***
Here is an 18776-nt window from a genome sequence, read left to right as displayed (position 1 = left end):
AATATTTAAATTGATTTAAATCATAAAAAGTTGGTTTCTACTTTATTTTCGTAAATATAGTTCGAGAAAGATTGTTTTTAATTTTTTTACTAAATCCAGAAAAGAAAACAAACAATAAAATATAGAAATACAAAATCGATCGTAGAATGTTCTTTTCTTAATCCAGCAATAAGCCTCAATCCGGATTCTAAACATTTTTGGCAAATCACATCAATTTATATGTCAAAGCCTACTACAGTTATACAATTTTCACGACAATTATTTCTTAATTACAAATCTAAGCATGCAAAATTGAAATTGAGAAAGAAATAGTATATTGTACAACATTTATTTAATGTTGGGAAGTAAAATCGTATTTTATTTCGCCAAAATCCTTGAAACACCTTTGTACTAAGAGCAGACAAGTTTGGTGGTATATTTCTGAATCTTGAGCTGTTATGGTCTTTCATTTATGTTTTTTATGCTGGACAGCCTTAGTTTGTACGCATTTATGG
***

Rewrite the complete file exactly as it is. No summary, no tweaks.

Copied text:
Here is an 18776-nt window from a genome sequence, read left to right as displayed (position 1 = left end):
AATATTTAAATTGATTTAAATCATAAAAAGTTGGTTTCTACTTTATTTTCGTAAATATAGTTCGAGAAAGATTGTTTTTAATTTTTTTACTAAATCCAGAAAAGAAAACAAACAATAAAATATAGAAATACAAAATCGATCGTAGAATGTTCTTTTCTTAATCCAGCAATAAGCCTCAATCCGGATTCTAAACATTTTTGGCAAATCACATCAATTTATATGTCAAAGCCTACTACAGTTATACAATTTTCACGACAATTATTTCTTAATTACAAATCTAAGCATGCAAAATTGAAATTGAGAAAGAAATAGTATATTGTACAACATTTATTTAATGTTGGGAAGTAAAATCGTATTTTATTTCGCCAAAATCCTTGAAACACCTTTGTACTAAGAGCAGACAAGTTTGGTGGTATATTTCTGAATCTTGAGCTGTTATGGTCTTTCATTTATGTTTTTTATGCTGGACAGCCTTAGTTTGTACGCATTTATGG